Especially because it’s one thing to make a Pay-4-Power game, which itself isn’t the end of the world. Plenty of games are exactly that, and can still be fun games whether you do pay and go all wallet-warrior, or don’t pay and see how far up the hill you can climb. But the worst thing a P4P game dev can do is lie and pretend the game isn’t P4P.

If you embrace what you are and are honest about it, players can make an informed decision, and don’t feel that they are supporting liars who think the players are too stupid to know what they are playing.

Smed taking a piss on every H1Z1 player and tell them its just raining is probably not how SOE wants to be represented, is it?*

* Answer: 50/50, because SOE.


LoL – The future is here, and everyone is watching

December 3, 2014

As mentioned before, I greatly enjoyed watching much of the League of Legends world championship, taking in about two dozen or so matches (though all on replay due to the time zone differences), including watching the final matches on the big screen TV with the wife. Just in terms of pure entertainment, the product was on par with other offerings on cable TV.

In other words, if I had the choice between LoL Worlds and say, Game of Thrones, it would be a 50/50 situation (I’d end up watching both, but gun to my head and being only able to watch one… think I’d lean towards LoL honestly).

The production quality was top-notch, the matches were filled with surprises, upsets, and comebacks (though the final winner was the favorite going in, so ultimately things played out as expected in that regard), and technically the product was error-free from what I watched.

All of this is especially impressive considering the size of the audience. Riot has provided the numbers here, and again if we compare this to TV viewership, the LoL Worlds would have been amongst the highest rated shows on TV, and extremely valuable due to it catering to the highest-sought demographic (18-35 males) in terms of advertising. Network execs would KILL for those numbers in that demo for a prime-time show or event.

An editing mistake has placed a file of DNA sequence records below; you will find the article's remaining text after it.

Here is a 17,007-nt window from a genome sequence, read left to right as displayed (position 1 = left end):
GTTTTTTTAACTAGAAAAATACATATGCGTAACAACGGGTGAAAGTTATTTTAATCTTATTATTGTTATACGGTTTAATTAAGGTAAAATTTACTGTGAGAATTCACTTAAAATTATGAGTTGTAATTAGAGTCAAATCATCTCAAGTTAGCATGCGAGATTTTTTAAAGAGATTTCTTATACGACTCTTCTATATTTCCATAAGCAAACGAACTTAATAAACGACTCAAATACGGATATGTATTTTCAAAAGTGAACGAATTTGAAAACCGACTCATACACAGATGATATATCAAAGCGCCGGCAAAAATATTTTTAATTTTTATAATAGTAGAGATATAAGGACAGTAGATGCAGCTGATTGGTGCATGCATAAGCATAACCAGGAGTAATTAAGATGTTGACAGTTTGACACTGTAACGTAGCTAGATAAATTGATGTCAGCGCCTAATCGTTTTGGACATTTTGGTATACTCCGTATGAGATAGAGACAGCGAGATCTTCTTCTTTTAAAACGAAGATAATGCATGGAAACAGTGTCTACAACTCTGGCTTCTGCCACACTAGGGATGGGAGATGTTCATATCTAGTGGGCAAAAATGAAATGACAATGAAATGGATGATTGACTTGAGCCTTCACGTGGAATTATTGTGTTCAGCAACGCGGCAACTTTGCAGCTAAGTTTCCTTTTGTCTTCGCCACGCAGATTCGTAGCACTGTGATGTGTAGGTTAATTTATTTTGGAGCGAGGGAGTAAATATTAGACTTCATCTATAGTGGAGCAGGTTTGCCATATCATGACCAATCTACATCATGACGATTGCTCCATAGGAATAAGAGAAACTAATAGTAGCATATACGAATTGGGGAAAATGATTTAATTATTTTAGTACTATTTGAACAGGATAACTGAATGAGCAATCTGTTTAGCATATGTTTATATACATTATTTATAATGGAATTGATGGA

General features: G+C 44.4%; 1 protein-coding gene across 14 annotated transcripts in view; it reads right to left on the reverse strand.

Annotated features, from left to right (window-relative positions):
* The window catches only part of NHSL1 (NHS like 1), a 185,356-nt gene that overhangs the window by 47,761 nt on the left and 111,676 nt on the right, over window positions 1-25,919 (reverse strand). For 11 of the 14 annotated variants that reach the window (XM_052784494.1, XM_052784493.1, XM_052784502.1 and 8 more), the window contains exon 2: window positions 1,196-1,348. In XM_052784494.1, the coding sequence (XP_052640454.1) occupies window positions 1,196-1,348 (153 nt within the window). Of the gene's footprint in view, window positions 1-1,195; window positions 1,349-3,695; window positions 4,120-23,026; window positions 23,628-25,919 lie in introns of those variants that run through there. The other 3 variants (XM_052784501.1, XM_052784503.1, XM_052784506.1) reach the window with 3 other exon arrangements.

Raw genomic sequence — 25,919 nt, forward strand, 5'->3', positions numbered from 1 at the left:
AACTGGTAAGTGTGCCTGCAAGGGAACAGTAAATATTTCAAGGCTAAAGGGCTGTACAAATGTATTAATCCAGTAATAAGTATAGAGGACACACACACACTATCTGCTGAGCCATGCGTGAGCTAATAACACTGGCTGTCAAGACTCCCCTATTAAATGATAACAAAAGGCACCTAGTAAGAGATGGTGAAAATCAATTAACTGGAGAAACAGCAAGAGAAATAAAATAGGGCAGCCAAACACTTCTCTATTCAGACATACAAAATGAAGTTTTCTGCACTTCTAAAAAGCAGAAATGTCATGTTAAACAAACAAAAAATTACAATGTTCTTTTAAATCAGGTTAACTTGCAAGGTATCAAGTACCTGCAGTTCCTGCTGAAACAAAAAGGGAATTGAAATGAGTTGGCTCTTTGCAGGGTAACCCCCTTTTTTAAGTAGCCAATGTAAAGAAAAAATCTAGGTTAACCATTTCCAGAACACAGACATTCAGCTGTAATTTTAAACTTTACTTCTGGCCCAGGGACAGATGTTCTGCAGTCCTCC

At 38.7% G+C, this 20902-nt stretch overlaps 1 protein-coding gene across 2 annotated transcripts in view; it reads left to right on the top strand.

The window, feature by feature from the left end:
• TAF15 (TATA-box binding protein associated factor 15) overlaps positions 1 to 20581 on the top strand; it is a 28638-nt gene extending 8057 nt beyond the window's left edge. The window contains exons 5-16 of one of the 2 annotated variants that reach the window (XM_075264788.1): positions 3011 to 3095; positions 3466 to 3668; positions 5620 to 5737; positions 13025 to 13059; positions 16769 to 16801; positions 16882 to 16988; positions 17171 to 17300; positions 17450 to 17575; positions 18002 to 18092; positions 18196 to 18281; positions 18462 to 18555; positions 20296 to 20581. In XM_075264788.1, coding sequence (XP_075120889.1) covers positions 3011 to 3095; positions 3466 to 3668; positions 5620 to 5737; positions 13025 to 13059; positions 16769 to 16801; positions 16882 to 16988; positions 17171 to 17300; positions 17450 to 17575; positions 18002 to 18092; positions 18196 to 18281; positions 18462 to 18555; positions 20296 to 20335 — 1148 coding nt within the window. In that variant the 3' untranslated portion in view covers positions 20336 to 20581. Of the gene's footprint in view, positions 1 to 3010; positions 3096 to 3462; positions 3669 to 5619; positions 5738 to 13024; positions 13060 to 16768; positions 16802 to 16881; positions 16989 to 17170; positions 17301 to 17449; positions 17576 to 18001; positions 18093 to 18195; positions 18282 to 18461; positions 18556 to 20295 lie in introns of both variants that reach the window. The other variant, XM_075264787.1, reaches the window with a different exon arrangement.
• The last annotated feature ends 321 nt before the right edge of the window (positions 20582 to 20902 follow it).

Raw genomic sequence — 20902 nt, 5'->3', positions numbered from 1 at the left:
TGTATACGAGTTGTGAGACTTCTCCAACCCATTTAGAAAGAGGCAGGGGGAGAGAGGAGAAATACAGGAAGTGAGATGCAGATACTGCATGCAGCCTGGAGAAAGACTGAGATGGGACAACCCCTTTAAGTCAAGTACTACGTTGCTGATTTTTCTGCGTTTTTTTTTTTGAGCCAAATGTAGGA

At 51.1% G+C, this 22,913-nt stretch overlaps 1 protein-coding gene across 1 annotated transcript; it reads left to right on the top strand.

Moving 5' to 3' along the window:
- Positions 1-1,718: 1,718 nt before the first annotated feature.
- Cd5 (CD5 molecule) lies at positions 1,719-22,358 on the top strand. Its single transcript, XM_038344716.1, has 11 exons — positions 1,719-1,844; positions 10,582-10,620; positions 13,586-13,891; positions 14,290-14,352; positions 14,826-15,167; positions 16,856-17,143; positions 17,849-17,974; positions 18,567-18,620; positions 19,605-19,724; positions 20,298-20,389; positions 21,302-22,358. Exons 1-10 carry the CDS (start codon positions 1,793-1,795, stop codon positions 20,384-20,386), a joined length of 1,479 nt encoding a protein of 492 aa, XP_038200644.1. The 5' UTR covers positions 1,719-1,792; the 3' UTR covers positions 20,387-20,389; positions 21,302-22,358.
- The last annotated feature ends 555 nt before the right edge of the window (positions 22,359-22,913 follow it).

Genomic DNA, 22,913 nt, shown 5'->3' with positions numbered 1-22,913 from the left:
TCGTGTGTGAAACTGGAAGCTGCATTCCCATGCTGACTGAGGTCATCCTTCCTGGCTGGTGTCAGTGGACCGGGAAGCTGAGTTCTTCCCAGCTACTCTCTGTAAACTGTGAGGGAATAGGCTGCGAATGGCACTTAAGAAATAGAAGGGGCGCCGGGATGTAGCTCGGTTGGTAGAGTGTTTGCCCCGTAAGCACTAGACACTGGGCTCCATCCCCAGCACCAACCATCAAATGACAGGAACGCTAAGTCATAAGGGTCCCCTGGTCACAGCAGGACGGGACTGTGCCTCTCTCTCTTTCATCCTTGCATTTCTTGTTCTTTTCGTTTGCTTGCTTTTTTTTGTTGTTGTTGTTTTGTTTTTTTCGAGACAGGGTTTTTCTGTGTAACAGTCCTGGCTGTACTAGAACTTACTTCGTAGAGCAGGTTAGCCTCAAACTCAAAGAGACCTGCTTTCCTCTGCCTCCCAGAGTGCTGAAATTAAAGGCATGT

Consider that by far the most valuable TV property right now, the NFL, averages just under 20 million viewers per game (granted Worlds is closer to the Superbowl in terms of frequency and importance, but the Superbowl blows EVERYTHING out of the water in terms of viewership, and the Superbowl comparison is like comparing MMO success using WoW as the starting point). The average prime-time TV show averages around 7 million viewers, and more and more the viewership is NOT the key 18-35 demo.

I was going to say I wouldn’t be surprised if, at some point in the near future, we see eSports on TV here in the US in a major way (this is already the case in Korea), but that might not happen simply because the TV model itself is a dinosaur. Pro players today aren’t looking to get on TV, they are looking to build streaming viewership numbers, which in turn result in more ad revenue and sponsorships. They don’t NEED a network or TV deal, because they have Twitch, and anyone can start up a Twitch channel. In a way it’s like how the news business has changed; in days past a reporter and the newspaper company behind him were in control of the information and when/how it was shared, while today anyone with a Twitter account can tweet and ‘break the news’. For better or worse, technology has changed the news industry, just like today it is changing the TV industry.